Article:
It is easy to take issue with different training methods as a coach, poking holes in nearly everything we see. Conversely, it is much more difficult to find and offer useful alternatives to the same issues. Something that frustrates me is when I see others tearing down a particular subject without offering any helpful advice in return. A rant followed by a mic drop does nothing to resolve an issue, it simply shines a negative light on something that needs help.
In the case of the burpee, endless exercise alternatives are available. Understanding why some individuals use the burpee in their programs or what they are trying to get out of it will ultimately determine what exercises are chosen instead. Whether it’s metabolic conditioning, muscular endurance, power, or strength you are after, here are some alternatives to the burpee that break the move down into more digestible pieces and can help with all of the components the burpee aims to address.
1) Pause Push Up:
The pause push-up emphasizes slowly lowering yourself to the floor with a 3-5 second pause at the bottom. This movement helps create greater strength in the weakest point of the push up (the bottom) and promotes greater posture/execution of the movement altogether, versus the push in the burpee, which often prioritizes speed of execution
As previously mentioned, the vertical jump and land is a movement some individuals may not be entirely ready to execute. Jumping is rarely the issue for most. It’s actually the landing the creates the greatest problems. That is exactly why taking a step back and working on the snap-down exercise can help tremendously. This movement teaches the individual how to absorb force and land with good posture so that when they start jumping, they have a lower likelihood of injuring or putting unnecessary stress on their joints.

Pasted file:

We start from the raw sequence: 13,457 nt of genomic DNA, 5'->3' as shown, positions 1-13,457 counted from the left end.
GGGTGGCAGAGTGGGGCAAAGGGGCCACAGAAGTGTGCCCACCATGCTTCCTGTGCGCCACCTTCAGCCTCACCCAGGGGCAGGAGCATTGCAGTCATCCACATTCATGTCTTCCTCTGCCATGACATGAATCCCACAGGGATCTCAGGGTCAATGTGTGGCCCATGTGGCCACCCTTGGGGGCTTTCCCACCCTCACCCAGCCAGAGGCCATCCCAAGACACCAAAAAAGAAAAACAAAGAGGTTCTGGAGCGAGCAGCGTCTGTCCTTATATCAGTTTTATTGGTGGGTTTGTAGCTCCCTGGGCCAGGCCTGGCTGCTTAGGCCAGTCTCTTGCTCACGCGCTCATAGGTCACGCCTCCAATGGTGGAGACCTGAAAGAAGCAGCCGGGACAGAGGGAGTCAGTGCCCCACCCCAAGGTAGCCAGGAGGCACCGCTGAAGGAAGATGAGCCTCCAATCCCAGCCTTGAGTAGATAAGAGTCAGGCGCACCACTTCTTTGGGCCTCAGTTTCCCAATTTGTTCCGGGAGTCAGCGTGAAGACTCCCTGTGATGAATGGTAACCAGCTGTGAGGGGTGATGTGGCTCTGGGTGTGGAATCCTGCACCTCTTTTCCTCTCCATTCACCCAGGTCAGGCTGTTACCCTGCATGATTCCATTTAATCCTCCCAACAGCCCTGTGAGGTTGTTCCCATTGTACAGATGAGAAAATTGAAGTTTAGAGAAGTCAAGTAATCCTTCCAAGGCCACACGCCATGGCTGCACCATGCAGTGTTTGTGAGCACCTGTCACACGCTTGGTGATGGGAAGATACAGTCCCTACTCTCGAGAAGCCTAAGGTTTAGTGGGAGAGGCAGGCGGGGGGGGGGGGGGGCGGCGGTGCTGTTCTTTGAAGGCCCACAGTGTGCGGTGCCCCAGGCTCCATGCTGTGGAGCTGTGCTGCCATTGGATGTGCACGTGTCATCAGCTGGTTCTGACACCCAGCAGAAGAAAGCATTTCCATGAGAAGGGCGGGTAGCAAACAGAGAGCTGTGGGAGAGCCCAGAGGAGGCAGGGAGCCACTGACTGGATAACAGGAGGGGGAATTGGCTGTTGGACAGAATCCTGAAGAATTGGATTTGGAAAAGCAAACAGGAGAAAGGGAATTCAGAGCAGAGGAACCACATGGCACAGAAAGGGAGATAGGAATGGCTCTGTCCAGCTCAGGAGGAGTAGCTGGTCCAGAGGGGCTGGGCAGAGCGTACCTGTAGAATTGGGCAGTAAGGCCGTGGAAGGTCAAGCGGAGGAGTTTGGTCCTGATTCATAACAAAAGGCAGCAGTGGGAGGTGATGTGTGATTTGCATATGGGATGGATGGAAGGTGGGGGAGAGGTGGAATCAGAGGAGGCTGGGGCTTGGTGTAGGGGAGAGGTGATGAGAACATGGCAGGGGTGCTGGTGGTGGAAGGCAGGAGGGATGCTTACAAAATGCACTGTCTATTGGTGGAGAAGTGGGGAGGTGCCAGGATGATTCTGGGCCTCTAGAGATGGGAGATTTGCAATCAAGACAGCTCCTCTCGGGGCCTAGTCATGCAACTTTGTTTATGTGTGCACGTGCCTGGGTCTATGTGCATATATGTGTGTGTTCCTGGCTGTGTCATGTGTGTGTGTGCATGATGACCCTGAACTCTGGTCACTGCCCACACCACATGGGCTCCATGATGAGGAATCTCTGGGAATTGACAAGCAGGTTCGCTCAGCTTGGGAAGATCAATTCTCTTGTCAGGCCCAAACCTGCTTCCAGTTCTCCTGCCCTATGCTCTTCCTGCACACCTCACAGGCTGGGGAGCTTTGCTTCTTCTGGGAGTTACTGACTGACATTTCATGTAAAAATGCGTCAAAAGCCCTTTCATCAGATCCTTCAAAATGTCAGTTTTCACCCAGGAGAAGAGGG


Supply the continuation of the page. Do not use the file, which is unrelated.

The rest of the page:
3) Sumo Squat and Reach:
The sumo squat and reach addresses the squat portion of the burpee in that forces one to sit into the bottom position with upright posture, heels down, and knees over the toes. When somebody can effectively execute this movement, then they will be more likely to squat normally with good posture across multiple repetitions.
4) Physio-ball Mountain Climber:
This exercise is a great substitute for the bottom position of the burpee where the individual is trying to return to their feet in a quick jumping knee tuck because the added instability of the ball helps to ensure they keep their hips down and hands under the shoulders.
5) Kettlebell Swing:
The kettlebell (KB) swing is a fantastic option to work on both metabolic conditioning and a dose of power or speed over the burpee. It removes the impact on the shoulders, wrists, and knees seen in the burpee and is a great addition to any program.
While the burpee may be a staple for some, it is worth taking a closer look at whether the juice is worth the squeeze by including it in your program. Some individuals can get away with doing this movement and never have issues, and if that is the case, more power to you! For everybody else, consider breaking down the burpee into more focused and effective movements appropriate for you. Select exercises wisely, plan your program intelligently, and execute with intensity!